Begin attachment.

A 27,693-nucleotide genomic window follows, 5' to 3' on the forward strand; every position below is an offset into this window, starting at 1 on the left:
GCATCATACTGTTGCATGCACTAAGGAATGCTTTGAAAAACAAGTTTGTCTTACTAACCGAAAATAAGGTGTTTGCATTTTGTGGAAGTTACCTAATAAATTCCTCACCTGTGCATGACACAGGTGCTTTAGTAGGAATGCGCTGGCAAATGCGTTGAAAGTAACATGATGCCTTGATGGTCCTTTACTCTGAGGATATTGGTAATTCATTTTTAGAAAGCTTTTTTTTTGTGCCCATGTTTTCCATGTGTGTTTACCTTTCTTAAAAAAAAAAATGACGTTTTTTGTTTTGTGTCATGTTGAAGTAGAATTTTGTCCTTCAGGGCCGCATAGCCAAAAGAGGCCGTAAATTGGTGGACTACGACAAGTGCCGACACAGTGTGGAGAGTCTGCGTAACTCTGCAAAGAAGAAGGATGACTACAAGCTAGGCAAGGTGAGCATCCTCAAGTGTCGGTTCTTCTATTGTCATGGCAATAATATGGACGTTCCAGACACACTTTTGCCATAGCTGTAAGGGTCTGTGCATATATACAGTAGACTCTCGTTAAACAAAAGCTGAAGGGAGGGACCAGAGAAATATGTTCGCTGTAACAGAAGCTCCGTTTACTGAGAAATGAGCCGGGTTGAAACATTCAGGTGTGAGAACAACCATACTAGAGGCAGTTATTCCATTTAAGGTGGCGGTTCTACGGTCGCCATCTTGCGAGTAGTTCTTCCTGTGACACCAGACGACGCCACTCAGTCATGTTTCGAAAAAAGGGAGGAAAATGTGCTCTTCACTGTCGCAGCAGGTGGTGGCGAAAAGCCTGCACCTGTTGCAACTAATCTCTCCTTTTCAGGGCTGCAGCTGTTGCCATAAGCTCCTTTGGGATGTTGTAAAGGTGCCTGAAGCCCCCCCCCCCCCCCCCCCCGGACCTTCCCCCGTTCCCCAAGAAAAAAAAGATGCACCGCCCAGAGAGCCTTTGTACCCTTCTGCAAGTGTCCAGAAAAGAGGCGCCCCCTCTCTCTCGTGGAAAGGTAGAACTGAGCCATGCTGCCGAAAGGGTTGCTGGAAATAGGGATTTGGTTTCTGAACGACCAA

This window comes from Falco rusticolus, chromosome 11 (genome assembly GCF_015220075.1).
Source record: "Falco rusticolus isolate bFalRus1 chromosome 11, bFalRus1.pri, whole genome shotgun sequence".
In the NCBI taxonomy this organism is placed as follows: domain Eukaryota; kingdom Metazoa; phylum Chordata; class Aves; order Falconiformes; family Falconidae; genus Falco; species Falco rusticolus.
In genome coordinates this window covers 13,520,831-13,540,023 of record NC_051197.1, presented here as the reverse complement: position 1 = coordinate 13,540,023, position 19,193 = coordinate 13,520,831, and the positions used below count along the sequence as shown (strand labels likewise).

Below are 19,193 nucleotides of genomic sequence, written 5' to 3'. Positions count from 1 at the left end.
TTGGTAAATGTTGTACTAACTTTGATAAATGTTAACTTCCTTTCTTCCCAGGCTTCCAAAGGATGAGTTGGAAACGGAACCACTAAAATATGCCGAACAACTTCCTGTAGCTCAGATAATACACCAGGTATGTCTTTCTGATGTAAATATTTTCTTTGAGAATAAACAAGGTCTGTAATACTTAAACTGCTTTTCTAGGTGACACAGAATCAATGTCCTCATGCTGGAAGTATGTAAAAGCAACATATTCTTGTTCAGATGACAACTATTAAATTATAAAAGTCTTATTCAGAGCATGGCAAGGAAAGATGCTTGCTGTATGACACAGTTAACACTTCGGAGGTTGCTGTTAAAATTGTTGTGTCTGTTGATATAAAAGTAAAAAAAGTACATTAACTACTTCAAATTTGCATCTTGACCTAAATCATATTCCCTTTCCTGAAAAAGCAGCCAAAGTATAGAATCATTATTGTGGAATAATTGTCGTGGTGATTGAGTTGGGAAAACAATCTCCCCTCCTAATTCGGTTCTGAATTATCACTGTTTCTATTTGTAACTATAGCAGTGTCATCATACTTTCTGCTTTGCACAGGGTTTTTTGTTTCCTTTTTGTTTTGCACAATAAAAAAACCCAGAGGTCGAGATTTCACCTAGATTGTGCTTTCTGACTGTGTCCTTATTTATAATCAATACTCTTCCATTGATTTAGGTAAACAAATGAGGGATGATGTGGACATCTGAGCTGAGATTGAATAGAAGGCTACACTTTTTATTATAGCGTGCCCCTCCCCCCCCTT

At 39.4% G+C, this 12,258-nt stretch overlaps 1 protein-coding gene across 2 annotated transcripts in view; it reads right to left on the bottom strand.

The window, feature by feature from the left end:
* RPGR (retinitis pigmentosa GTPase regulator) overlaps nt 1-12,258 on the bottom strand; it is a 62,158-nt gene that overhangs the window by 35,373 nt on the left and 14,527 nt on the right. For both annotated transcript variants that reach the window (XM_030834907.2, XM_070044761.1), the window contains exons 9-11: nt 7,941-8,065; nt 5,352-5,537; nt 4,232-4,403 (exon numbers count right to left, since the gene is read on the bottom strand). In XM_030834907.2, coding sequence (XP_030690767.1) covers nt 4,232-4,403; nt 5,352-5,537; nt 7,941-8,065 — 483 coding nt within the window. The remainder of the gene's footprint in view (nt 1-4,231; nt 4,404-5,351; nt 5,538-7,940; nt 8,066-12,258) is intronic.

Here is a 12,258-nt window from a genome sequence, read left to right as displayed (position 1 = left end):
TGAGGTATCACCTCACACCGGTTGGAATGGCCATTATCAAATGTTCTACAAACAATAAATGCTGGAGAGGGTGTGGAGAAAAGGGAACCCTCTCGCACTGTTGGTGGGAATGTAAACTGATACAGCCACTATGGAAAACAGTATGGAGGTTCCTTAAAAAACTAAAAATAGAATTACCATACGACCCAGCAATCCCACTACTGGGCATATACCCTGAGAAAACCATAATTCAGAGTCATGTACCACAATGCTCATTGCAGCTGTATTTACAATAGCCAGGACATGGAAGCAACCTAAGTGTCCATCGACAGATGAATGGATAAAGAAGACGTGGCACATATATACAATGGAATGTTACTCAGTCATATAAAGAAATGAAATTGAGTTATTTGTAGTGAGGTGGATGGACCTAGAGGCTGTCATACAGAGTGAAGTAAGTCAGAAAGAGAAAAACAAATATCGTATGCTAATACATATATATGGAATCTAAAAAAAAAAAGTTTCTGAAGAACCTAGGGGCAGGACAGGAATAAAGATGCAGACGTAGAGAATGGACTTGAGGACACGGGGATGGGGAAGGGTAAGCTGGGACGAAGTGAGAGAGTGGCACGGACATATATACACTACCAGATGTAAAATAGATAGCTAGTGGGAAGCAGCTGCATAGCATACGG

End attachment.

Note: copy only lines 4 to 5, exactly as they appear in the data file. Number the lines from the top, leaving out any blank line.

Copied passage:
Source record: "Falco rusticolus isolate bFalRus1 chromosome 11, bFalRus1.pri, whole genome shotgun sequence".
In the NCBI taxonomy this organism is placed as follows: domain Eukaryota; kingdom Metazoa; phylum Chordata; class Aves; order Falconiformes; family Falconidae; genus Falco; species Falco rusticolus.